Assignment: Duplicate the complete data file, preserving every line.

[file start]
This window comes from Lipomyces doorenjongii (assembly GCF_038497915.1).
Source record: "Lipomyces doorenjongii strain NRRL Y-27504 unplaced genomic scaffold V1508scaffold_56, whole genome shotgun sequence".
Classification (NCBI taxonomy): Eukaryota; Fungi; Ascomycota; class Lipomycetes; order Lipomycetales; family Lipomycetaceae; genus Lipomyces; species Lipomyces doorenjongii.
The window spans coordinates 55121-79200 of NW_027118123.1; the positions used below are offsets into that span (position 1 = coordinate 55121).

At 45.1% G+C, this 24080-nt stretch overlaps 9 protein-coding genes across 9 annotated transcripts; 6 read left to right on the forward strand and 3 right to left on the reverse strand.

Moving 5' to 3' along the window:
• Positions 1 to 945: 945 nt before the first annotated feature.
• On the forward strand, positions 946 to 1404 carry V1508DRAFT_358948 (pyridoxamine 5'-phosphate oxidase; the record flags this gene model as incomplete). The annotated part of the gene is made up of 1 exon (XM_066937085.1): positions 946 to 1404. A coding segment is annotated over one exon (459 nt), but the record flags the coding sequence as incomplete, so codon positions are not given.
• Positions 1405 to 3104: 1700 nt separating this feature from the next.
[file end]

This window comes from Lipomyces doorenjongii (assembly GCF_038497915.1).
Source record: "Lipomyces doorenjongii strain NRRL Y-27504 unplaced genomic scaffold V1508scaffold_56, whole genome shotgun sequence".
Classification (NCBI taxonomy): Eukaryota; Fungi; Ascomycota; class Lipomycetes; order Lipomycetales; family Lipomycetaceae; genus Lipomyces; species Lipomyces doorenjongii.
The window spans coordinates 55121-79200 of NW_027118123.1; the positions used below are offsets into that span (position 1 = coordinate 55121).

At 45.1% G+C, this 24080-nt stretch overlaps 9 protein-coding genes across 9 annotated transcripts; 6 read left to right on the forward strand and 3 right to left on the reverse strand.

Moving 5' to 3' along the window:
• Positions 1 to 945: 945 nt before the first annotated feature.
• On the forward strand, positions 946 to 1404 carry V1508DRAFT_358948 (pyridoxamine 5'-phosphate oxidase; the record flags this gene model as incomplete). The annotated part of the gene is made up of 1 exon (XM_066937085.1): positions 946 to 1404. A coding segment is annotated over one exon (459 nt), but the record flags the coding sequence as incomplete, so codon positions are not given.
• Positions 1405 to 3104: 1700 nt separating this feature from the next.